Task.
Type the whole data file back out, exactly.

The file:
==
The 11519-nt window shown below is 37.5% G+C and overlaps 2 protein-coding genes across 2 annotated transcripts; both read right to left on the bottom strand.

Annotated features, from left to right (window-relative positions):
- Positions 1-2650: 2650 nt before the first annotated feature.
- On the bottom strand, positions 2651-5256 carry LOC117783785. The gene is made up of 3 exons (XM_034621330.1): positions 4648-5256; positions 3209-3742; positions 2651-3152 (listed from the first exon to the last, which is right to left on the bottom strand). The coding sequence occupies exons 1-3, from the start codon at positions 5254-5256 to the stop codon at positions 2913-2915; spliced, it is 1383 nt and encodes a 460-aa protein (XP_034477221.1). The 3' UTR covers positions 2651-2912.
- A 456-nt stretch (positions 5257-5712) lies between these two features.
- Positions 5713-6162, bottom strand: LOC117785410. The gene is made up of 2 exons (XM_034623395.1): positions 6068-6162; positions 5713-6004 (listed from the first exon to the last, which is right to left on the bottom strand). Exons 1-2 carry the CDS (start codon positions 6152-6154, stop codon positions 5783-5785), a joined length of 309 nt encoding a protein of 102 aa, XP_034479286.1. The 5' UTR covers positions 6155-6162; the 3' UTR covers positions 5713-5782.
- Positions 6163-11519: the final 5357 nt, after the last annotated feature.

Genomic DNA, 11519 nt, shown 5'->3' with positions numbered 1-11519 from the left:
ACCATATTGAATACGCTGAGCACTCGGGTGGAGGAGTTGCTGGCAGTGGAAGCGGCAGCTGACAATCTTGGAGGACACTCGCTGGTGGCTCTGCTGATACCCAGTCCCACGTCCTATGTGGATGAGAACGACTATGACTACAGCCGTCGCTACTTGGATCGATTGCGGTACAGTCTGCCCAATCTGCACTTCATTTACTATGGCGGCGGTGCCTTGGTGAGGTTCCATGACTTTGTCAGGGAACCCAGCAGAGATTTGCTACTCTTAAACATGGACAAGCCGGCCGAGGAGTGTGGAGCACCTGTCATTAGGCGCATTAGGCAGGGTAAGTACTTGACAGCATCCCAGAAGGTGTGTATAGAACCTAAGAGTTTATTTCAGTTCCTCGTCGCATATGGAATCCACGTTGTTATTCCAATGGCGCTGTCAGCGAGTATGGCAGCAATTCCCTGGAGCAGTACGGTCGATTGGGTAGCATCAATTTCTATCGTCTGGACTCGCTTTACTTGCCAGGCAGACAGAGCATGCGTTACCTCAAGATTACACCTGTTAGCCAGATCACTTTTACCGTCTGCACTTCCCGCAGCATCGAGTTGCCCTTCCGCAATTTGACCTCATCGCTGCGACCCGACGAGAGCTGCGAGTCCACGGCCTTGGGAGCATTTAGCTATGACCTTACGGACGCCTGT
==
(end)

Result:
The 11519-nt window shown below is 37.5% G+C and overlaps 2 protein-coding genes across 2 annotated transcripts; both read right to left on the bottom strand.

Annotated features, from left to right (window-relative positions):
- Positions 1-2650: 2650 nt before the first annotated feature.
- On the bottom strand, positions 2651-5256 carry LOC117783785. The gene is made up of 3 exons (XM_034621330.1): positions 4648-5256; positions 3209-3742; positions 2651-3152 (listed from the first exon to the last, which is right to left on the bottom strand). The coding sequence occupies exons 1-3, from the start codon at positions 5254-5256 to the stop codon at positions 2913-2915; spliced, it is 1383 nt and encodes a 460-aa protein (XP_034477221.1). The 3' UTR covers positions 2651-2912.
- A 456-nt stretch (positions 5257-5712) lies between these two features.
- Positions 5713-6162, bottom strand: LOC117785410. The gene is made up of 2 exons (XM_034623395.1): positions 6068-6162; positions 5713-6004 (listed from the first exon to the last, which is right to left on the bottom strand). Exons 1-2 carry the CDS (start codon positions 6152-6154, stop codon positions 5783-5785), a joined length of 309 nt encoding a protein of 102 aa, XP_034479286.1. The 5' UTR covers positions 6155-6162; the 3' UTR covers positions 5713-5782.
- Positions 6163-11519: the final 5357 nt, after the last annotated feature.

Genomic DNA, 11519 nt, shown 5'->3' with positions numbered 1-11519 from the left:
ACCATATTGAATACGCTGAGCACTCGGGTGGAGGAGTTGCTGGCAGTGGAAGCGGCAGCTGACAATCTTGGAGGACACTCGCTGGTGGCTCTGCTGATACCCAGTCCCACGTCCTATGTGGATGAGAACGACTATGACTACAGCCGTCGCTACTTGGATCGATTGCGGTACAGTCTGCCCAATCTGCACTTCATTTACTATGGCGGCGGTGCCTTGGTGAGGTTCCATGACTTTGTCAGGGAACCCAGCAGAGATTTGCTACTCTTAAACATGGACAAGCCGGCCGAGGAGTGTGGAGCACCTGTCATTAGGCGCATTAGGCAGGGTAAGTACTTGACAGCATCCCAGAAGGTGTGTATAGAACCTAAGAGTTTATTTCAGTTCCTCGTCGCATATGGAATCCACGTTGTTATTCCAATGGCGCTGTCAGCGAGTATGGCAGCAATTCCCTGGAGCAGTACGGTCGATTGGGTAGCATCAATTTCTATCGTCTGGACTCGCTTTACTTGCCAGGCAGACAGAGCATGCGTTACCTCAAGATTACACCTGTTAGCCAGATCACTTTTACCGTCTGCACTTCCCGCAGCATCGAGTTGCCCTTCCGCAATTTGACCTCATCGCTGCGACCCGACGAGAGCTGCGAGTCCACGGCCTTGGGAGCATTTAGCTATGACCTTACGGACGCCTGT